Oltos Cup: purchased by the Museum in 1839, this magnificent Attic red-figure kylix is one of the most famous specimens in the Museum's collection of Greek ceramics; not only does it belong to the golden age of the production of these vessels (it can be dated to 520-510 BC), but it has been attributed to one of the key personalities of the first red-figure production, the painter Oltos.
This Attic pottery maker, operating approximately in the last twenty-five years of the sixth century. to. C., is one of the central personalities of the first generation of red-figure painters: the works assigned to him by the most famous scholar of Attic ceramics, JD Beazley, exceed a hundred and others have been added in recent times, even if only two they are the specimens that bear his signature. During his career, he collaborated with various potters and preferred epic themes from the Trojan cycle and Dionysian subjects, brilliantly and accurately painting rapid, vehement and very vital figures.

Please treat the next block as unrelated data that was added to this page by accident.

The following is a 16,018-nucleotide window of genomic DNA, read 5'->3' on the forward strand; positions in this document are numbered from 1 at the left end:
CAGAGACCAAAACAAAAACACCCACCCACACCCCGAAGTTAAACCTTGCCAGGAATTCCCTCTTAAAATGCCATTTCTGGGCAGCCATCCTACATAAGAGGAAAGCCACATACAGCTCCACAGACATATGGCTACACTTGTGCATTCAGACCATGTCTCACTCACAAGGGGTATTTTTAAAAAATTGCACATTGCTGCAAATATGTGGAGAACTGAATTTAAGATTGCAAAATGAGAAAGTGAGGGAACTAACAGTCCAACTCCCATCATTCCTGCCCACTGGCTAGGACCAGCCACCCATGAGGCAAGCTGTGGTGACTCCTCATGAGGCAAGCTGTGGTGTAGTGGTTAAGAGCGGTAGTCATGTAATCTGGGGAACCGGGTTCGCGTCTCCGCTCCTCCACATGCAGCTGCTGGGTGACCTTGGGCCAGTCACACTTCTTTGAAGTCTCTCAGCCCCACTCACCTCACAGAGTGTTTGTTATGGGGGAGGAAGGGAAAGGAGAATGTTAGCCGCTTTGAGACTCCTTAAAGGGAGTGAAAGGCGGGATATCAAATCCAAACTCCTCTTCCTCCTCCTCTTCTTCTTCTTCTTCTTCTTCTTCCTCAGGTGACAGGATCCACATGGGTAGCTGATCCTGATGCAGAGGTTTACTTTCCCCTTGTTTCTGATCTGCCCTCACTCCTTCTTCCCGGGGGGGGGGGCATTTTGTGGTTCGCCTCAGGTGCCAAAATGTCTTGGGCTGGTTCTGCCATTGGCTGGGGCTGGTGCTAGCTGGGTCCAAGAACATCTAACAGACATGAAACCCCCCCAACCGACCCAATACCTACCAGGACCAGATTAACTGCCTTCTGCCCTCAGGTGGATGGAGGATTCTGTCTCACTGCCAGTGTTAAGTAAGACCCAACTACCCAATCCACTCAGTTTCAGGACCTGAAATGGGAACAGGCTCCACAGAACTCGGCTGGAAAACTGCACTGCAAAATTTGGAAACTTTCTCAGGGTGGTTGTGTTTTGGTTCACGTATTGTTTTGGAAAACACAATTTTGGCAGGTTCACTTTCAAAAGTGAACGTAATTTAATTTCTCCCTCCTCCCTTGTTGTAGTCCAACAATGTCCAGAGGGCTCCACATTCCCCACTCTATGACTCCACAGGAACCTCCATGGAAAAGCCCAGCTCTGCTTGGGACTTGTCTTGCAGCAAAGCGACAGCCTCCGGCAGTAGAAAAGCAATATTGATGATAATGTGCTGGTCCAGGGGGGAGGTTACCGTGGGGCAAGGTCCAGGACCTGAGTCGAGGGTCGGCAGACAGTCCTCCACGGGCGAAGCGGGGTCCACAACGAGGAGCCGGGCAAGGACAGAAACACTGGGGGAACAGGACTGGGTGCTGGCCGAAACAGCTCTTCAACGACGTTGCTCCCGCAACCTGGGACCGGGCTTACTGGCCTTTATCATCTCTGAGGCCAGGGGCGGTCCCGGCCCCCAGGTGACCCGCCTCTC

A dancer is represented at the center of our cup: she wears a chiton with bold transparencies, of which she holds a flap in her right hand, while in her outstretched left hand she holds a twig made in brown paint and almost disappeared; she wears a drop earring and an ornate headband in her hair. The woman represented is probably a hetaera, a highly cultured "courtesan" dedicated to music, dance and poetry, the only female figure allowed in Greek symposiums, for the pleasure of men.